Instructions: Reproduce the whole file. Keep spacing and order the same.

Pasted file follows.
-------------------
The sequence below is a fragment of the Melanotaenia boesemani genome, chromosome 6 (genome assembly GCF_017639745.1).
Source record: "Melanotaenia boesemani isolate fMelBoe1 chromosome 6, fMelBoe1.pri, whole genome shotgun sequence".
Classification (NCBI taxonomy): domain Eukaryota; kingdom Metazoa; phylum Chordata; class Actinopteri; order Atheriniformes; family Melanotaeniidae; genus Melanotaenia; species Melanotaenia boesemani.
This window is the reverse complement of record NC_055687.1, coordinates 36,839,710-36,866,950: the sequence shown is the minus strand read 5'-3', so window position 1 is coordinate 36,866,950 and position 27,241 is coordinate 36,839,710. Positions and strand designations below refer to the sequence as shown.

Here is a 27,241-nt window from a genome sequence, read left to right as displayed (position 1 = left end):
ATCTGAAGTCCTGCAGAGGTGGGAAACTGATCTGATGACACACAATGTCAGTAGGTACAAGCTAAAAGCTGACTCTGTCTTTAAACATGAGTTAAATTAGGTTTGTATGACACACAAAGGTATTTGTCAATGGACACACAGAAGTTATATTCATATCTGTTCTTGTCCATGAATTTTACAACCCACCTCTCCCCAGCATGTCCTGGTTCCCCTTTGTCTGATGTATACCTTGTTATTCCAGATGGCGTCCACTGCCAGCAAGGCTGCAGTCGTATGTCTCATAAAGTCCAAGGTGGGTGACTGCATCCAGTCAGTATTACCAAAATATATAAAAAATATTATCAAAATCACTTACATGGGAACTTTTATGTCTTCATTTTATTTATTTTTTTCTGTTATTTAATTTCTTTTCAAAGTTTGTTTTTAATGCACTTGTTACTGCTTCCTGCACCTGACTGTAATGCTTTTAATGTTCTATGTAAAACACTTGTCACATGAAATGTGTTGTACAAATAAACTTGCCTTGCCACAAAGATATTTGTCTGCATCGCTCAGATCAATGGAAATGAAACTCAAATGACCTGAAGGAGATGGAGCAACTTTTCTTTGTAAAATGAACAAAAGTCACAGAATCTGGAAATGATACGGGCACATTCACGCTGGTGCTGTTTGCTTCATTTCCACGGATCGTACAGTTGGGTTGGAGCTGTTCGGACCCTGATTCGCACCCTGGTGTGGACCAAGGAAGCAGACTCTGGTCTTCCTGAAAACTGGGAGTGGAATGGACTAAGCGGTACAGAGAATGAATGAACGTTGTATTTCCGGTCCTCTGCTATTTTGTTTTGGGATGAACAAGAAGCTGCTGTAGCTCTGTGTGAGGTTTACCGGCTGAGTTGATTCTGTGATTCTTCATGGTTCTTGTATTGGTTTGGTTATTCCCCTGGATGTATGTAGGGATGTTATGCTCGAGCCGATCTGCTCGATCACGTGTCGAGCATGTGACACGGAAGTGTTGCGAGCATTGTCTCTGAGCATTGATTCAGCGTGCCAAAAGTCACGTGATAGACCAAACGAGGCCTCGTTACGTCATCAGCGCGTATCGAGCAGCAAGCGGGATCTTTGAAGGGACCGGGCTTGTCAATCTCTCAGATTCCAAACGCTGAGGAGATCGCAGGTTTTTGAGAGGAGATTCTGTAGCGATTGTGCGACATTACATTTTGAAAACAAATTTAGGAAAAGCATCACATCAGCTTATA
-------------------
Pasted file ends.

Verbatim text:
The sequence below is a fragment of the Melanotaenia boesemani genome, chromosome 6 (genome assembly GCF_017639745.1).
Source record: "Melanotaenia boesemani isolate fMelBoe1 chromosome 6, fMelBoe1.pri, whole genome shotgun sequence".
Classification (NCBI taxonomy): domain Eukaryota; kingdom Metazoa; phylum Chordata; class Actinopteri; order Atheriniformes; family Melanotaeniidae; genus Melanotaenia; species Melanotaenia boesemani.
This window is the reverse complement of record NC_055687.1, coordinates 36,839,710-36,866,950: the sequence shown is the minus strand read 5'-3', so window position 1 is coordinate 36,866,950 and position 27,241 is coordinate 36,839,710. Positions and strand designations below refer to the sequence as shown.

Here is a 27,241-nt window from a genome sequence, read left to right as displayed (position 1 = left end):
ATCTGAAGTCCTGCAGAGGTGGGAAACTGATCTGATGACACACAATGTCAGTAGGTACAAGCTAAAAGCTGACTCTGTCTTTAAACATGAGTTAAATTAGGTTTGTATGACACACAAAGGTATTTGTCAATGGACACACAGAAGTTATATTCATATCTGTTCTTGTCCATGAATTTTACAACCCACCTCTCCCCAGCATGTCCTGGTTCCCCTTTGTCTGATGTATACCTTGTTATTCCAGATGGCGTCCACTGCCAGCAAGGCTGCAGTCGTATGTCTCATAAAGTCCAAGGTGGGTGACTGCATCCAGTCAGTATTACCAAAATATATAAAAAATATTATCAAAATCACTTACATGGGAACTTTTATGTCTTCATTTTATTTATTTTTTTCTGTTATTTAATTTCTTTTCAAAGTTTGTTTTTAATGCACTTGTTACTGCTTCCTGCACCTGACTGTAATGCTTTTAATGTTCTATGTAAAACACTTGTCACATGAAATGTGTTGTACAAATAAACTTGCCTTGCCACAAAGATATTTGTCTGCATCGCTCAGATCAATGGAAATGAAACTCAAATGACCTGAAGGAGATGGAGCAACTTTTCTTTGTAAAATGAACAAAAGTCACAGAATCTGGAAATGATACGGGCACATTCACGCTGGTGCTGTTTGCTTCATTTCCACGGATCGTACAGTTGGGTTGGAGCTGTTCGGACCCTGATTCGCACCCTGGTGTGGACCAAGGAAGCAGACTCTGGTCTTCCTGAAAACTGGGAGTGGAATGGACTAAGCGGTACAGAGAATGAATGAACGTTGTATTTCCGGTCCTCTGCTATTTTGTTTTGGGATGAACAAGAAGCTGCTGTAGCTCTGTGTGAGGTTTACCGGCTGAGTTGATTCTGTGATTCTTCATGGTTCTTGTATTGGTTTGGTTATTCCCCTGGATGTATGTAGGGATGTTATGCTCGAGCCGATCTGCTCGATCACGTGTCGAGCATGTGACACGGAAGTGTTGCGAGCATTGTCTCTGAGCATTGATTCAGCGTGCCAAAAGTCACGTGATAGACCAAACGAGGCCTCGTTACGTCATCAGCGCGTATCGAGCAGCAAGCGGGATCTTTGAAGGGACCGGGCTTGTCAATCTCTCAGATTCCAAACGCTGAGGAGATCGCAGGTTTTTGAGAGGAGATTCTGTAGCGATTGTGCGACATTACATTTTGAAAACAAATTTAGGAAAAGCATCACATCAGCTTATA